Principle 5: Leverage existing and new data to inform equitable student outcomes

It is important to collect data (such as course-level data, completion and transfer, retention, and more) disaggregated by race and ethnicity each semester to identify where inequities exist. Understanding the nuances relative to student performance by disaggregated groups will allow institutional leaders to make important decisions about how to create, implement, and deploy resources to ensure equitable student outcomes. The standard practice in higher education of using one student group as the reference point perpetuates bias. When disaggregating data, setting student success outcome goals for all student groups (at the institutional, program and course level) is the recommended practice. This ensures that data is equity-based rather than reinforcing intersectional forms of structural discrimination.

Principle 6: Drive positive change through perseverance and power sharing

Equity work is challenging! Institutions will engage in hard work to establish a culture grounded in equity-mindedness, and observable changes will happen slowly and incrementally. Equity work requires leaders who embrace a change mindset and lead by example. Leaders must be comfortable demonstrating vulnerability, embracing humility, creating space for individuals who are typically unseen and/or unheard, and intentionally creating a campus for students to develop a sense of belonging.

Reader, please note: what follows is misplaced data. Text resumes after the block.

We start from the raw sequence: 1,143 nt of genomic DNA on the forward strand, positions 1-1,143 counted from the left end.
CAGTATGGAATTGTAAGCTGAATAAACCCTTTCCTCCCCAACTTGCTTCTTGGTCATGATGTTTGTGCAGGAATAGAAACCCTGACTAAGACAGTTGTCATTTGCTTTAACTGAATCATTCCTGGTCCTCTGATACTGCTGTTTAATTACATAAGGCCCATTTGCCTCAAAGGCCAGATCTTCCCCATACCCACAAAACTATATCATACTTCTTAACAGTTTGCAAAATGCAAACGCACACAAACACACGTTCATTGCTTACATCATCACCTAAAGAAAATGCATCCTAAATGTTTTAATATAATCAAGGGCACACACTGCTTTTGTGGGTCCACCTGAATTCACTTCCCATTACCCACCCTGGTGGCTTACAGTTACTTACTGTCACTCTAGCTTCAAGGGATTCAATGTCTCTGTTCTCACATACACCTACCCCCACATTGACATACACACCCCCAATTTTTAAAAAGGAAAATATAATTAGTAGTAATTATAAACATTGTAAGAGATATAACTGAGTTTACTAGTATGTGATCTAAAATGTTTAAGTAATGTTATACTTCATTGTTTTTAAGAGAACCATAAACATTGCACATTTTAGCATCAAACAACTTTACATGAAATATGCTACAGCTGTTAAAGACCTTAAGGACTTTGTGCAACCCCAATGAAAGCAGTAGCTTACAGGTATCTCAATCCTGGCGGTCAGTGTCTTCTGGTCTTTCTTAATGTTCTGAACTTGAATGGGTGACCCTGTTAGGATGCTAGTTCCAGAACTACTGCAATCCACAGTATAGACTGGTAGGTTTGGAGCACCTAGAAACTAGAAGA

Principle 7: Engage with the local community to develop partnerships that lead to economic vitality

Community colleges have the potential to be profoundly accessible hubs of learning, credentialing, and economic mobility that eliminate inequities in educational and workforce outcomes. Institutions need to work with community partners to ensure that students and their families advance their social and economic mobility. To address institutional barriers and disrupt inequitable systems, institutions must strive to deeply understand the community—their dynamics, history, and day-to-day experiences — including the obstacles, resources, and opportunities for innovation.

Principle 8: Acknowledge the pervasiveness of racism and discrimination in the United States of America

The long legacy of racism and systemic oppression in the United States of America must be addressed if the promise of justice and equal opportunity for all Americans is ever to be fully realized. Community colleges exist within systems that entrench privilege and must identify the ways in which historically marginalized students are harmed (e.g., housing and food insecurity, microaggressions, discriminatory practices, limited access to resources, etc.). This principle requires an ability to engage in difficult yet crucial conversations about the systems and structures that continue to persist in educational institutions, creating unequal and inequitable experiences for Black, Latinx, Asian, and Indigenous people.